Building fine-grained microservices-based architecture enables continuous integration (CI) and continuous delivery (CD) practices. It gives an opportunity to easily integrate new features into applications that are already in production. You can entirely change one of the microservices to implement new functionality or even break this service, and it will not break the entire system that you have built.
Finally, you can add unit tests to every microservice and it will give an opportunity to easily detect any problems or bugs in your system before they will go to production. In this case, you don’t need to check the entire application, you should just debug a small part of code – current microservice.
Successfully created a full-featured microservices application and deploying to the specific platform for managing microservices means that you will have some benefits, like cost efficiency, scalability and 24/7 availability. Keeping microservices healthy can be reached by moving instances to healthy VMs or servers by the platform. So when the software or hardware on which they are running fails or must be restarted for upgrades, the system automatically moves them to the safe place where these microservices can successfully continue to work. By the way, microservices can be scaled in the same way, just by copying service to the new virtual machine and starting one more instance.
Platforms, that can be used to host and manage your microservices:
- Mesosphere DCOS
- Docker Swarm and Docker Compose
- Pivotal Cloud Foundry
- Service Fabric
All of these platforms can be successfully used to run your application on Azure infrastructure without any problems or specific workarounds. Easily managing, scaling, deploying and development of microservices, isn’t a revolution in application development?
Problems and solutions for distributed data management
1. How to define the boundaries of each microservice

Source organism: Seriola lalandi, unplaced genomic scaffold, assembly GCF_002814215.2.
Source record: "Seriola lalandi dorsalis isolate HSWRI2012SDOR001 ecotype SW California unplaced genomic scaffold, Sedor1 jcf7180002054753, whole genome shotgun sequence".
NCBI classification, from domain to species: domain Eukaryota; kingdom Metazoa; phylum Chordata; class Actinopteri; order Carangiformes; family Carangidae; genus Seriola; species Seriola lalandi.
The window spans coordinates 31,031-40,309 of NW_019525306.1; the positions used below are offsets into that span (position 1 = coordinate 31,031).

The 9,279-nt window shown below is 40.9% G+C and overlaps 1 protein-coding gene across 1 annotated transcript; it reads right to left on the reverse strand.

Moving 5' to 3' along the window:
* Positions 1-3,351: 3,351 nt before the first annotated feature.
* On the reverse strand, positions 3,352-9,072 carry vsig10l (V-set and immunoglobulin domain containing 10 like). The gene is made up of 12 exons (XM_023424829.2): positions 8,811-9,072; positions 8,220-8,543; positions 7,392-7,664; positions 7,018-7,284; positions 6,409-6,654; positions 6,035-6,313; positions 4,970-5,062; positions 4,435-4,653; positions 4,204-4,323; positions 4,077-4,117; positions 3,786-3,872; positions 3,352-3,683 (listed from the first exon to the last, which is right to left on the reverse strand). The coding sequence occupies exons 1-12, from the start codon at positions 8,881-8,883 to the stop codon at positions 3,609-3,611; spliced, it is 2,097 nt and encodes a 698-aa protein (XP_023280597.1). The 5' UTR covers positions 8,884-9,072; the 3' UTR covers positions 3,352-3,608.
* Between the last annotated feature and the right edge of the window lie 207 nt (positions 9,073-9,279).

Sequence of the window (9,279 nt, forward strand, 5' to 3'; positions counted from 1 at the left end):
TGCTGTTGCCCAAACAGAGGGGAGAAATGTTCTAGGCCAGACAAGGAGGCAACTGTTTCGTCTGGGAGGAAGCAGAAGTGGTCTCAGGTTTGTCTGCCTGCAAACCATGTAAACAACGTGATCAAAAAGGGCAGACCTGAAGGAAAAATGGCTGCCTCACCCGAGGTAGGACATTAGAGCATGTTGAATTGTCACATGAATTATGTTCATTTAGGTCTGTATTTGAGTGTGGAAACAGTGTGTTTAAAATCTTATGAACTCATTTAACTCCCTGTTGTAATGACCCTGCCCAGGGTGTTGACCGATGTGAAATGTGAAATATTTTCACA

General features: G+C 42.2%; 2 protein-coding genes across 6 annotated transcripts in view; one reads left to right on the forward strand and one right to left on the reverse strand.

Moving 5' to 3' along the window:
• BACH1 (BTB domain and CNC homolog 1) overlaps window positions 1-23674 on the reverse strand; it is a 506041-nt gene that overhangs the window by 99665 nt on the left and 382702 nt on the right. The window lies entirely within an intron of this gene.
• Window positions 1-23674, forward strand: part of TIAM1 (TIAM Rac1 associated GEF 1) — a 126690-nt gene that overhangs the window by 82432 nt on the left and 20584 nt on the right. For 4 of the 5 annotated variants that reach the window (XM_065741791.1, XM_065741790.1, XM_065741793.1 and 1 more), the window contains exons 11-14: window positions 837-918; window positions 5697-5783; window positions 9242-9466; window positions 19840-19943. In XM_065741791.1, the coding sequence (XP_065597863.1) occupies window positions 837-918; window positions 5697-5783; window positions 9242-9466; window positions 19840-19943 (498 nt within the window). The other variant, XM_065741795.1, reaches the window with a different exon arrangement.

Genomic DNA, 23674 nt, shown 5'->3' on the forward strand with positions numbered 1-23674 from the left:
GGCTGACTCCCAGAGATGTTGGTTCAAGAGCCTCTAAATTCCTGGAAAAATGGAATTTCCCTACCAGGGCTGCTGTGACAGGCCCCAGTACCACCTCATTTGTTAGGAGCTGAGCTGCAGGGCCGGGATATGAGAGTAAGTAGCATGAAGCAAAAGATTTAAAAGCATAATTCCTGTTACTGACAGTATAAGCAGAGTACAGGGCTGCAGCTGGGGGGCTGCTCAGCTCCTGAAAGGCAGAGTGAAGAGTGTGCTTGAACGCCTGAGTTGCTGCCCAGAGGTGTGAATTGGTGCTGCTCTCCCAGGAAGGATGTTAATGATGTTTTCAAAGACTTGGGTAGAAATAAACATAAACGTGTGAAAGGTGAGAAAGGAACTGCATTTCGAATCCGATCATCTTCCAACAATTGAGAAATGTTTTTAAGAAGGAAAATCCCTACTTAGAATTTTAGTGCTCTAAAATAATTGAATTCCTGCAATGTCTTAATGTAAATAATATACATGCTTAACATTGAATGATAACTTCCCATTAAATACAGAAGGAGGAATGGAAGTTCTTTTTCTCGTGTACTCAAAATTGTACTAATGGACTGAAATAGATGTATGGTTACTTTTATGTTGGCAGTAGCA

The first problem you meet when you try to create microservice architecture is to define microservice boundaries. Each service should be autonomous and stay a piece of the entire system. You should save all the benefits that microservices infrastructure can provide.
You need to focus on the logical domain models and related data. Try to identify the decoupled islands of data and different contexts within the same application. These contexts should be managed and defined separately.
2. How to create queries that retrieve data from several microservices
The problem is that you are trying to avoid direct client referencing to different services. Especially when the client’s application should call different microservices API to perform one task. For example, when you need to get a user role (Security service) and order history (Orders service). Sending different requests to perform one action can be a really bad solution.
The most popular ways to avoid this problem are:
- Creating an API gateway to receive all the client requests and distribute requests on other services. Even if any of your microservice needs to get some data from another microservice, you can send a request to gateway microservice. This request will be redirected to the right receiver.
- CQRS with query/reads tables. This solution consists of aggregating data from multiple microservices using the Materialized View pattern. In this case, you just generate a read-only table with the data that is owned by different microservices. This table has a format that should be received by the client.
3. How to design communication across microservice boundaries
One more problem that you should resolve is communication. A popular approach is to use HTTP-based microservices, which is perfectly acceptable. It is a good idea to use this solution to interact with API Gateway or different microservices. But there is some risk because you can create an excessively long chain of HTTP calls that can convert your microservices-based application to something monolithic and lose all of your benefits.